Which Freedy Johnston do you prefer? The rocker? Or the sensitive songwriter?
First impressions are tough to crack, and This Perfect World, Johnston’s 1994 major label debut, made an indelible one. A collection of quiet, poignant stories, This Perfect World screamed hit while it whispered timelessness.
Johnston followed that album in 1996 with a set of loud rockers on Never Home. It marked a return to his pre-major label days, namely the critically lauded Can You Fly?
Rocker Freedy? Or quiet Freedy?
The Notebook prefers the latter and as such, likes Blue Days, Black Nights, Johnston’s return to soft songs.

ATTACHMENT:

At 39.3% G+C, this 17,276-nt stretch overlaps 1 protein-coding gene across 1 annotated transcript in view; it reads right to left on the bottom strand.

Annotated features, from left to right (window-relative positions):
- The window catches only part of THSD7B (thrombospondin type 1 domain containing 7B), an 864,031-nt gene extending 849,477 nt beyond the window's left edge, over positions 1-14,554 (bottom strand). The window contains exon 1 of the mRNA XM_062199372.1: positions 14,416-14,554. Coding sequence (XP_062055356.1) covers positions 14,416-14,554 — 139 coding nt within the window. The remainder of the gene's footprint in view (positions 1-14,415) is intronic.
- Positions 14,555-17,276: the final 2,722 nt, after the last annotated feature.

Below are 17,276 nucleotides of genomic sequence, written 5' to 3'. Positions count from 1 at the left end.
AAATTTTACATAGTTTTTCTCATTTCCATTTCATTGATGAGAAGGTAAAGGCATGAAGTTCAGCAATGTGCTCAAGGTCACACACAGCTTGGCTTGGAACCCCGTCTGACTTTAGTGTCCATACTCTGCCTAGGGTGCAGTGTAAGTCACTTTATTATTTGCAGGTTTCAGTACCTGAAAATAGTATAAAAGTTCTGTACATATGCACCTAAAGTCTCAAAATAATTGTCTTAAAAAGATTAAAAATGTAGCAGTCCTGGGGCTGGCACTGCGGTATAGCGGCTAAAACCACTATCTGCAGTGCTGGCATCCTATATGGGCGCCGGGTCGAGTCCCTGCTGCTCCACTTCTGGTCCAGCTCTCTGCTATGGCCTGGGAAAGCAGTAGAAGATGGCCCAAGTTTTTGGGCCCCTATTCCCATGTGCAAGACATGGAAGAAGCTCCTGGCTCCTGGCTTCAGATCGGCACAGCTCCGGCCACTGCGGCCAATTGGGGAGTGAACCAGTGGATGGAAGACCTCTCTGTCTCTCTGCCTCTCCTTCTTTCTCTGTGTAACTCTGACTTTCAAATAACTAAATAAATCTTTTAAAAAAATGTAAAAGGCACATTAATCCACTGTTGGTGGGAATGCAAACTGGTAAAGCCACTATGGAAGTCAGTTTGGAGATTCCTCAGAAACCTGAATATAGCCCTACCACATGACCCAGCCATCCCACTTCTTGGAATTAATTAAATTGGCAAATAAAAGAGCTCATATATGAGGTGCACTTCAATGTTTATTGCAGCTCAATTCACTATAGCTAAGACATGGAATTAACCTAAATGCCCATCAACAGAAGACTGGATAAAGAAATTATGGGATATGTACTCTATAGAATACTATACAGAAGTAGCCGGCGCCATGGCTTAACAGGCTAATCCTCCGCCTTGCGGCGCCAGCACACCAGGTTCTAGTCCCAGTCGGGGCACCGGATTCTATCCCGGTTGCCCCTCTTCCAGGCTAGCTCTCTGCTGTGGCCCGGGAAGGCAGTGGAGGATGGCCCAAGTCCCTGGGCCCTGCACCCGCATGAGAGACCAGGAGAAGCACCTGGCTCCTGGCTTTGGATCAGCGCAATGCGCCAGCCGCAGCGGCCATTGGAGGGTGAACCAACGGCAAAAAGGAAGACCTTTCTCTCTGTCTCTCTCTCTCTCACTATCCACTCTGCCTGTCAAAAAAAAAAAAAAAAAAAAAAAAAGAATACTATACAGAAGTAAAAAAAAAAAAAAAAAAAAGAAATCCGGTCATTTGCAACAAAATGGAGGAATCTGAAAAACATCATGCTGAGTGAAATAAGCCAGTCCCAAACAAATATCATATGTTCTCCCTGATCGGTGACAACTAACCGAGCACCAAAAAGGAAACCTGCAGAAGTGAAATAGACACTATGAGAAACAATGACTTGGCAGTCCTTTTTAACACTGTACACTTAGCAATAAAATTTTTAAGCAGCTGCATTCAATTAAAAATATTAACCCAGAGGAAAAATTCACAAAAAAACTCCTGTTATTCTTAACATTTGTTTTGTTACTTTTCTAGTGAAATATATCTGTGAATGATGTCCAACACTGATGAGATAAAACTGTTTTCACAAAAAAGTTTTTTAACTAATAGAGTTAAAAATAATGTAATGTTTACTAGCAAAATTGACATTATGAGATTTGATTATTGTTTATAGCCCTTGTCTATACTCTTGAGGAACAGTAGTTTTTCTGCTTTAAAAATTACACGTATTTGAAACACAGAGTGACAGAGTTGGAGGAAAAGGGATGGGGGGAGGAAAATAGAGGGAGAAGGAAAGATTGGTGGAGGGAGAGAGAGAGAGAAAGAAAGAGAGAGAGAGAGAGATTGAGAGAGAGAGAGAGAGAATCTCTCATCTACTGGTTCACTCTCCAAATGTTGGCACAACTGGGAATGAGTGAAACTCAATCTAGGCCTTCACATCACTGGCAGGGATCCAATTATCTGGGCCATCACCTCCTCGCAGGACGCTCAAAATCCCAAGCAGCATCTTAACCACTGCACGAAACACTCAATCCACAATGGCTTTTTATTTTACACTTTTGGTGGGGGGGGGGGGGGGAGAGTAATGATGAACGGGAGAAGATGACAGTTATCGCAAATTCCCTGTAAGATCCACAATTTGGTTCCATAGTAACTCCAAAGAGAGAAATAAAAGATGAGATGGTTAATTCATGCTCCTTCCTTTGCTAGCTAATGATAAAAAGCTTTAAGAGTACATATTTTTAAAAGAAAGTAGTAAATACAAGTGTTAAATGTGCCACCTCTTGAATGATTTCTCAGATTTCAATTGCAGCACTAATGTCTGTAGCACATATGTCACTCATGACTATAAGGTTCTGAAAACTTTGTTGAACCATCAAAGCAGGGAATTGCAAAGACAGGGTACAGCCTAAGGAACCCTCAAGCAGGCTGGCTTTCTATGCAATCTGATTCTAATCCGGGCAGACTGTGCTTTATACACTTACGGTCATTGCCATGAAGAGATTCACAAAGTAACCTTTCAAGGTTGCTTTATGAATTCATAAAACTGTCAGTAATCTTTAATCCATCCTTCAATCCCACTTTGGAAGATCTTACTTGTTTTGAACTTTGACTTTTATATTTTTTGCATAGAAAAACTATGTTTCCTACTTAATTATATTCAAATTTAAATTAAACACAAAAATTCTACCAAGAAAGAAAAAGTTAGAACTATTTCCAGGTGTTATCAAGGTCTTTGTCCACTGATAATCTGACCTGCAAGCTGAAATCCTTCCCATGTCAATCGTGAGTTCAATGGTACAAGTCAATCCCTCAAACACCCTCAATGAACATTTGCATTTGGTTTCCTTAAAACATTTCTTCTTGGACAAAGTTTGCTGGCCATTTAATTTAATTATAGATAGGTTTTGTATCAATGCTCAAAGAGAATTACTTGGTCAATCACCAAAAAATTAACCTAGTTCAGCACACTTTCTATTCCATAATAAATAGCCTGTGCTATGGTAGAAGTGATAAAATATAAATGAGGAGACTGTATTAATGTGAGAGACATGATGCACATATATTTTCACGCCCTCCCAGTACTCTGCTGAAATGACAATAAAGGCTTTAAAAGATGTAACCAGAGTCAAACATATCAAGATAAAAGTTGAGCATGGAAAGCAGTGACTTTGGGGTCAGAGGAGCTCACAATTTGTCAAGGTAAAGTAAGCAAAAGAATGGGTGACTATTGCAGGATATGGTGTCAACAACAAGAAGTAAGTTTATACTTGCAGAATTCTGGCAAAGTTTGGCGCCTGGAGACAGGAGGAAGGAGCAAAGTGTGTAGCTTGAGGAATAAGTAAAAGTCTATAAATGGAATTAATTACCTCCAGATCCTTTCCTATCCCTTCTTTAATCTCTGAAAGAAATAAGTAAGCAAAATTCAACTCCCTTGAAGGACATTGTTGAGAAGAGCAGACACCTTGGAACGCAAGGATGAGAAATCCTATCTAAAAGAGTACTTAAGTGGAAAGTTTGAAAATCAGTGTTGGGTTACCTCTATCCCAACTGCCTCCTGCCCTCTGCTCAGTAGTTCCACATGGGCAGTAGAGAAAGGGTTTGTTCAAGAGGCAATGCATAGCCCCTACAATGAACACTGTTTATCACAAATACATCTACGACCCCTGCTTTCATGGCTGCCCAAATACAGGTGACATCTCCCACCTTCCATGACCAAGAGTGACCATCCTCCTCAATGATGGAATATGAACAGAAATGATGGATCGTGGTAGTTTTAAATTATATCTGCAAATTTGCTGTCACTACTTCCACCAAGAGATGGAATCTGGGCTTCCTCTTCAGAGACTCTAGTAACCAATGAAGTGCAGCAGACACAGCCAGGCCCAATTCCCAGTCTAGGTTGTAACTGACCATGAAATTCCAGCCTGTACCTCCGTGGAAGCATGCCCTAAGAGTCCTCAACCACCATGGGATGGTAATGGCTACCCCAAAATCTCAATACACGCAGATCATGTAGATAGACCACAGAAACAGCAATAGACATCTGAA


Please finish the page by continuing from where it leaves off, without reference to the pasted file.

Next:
Back in 1994, producer Butch Vig coated the same subtle slick sheen he applied to many a grunge band at the time. This time, T-Bone Burnett opts for ruddy textures, miking the drums with a single microphone and allowing some guitars to distort on tape.
The result is an intimate, imperfect and wholly human recording.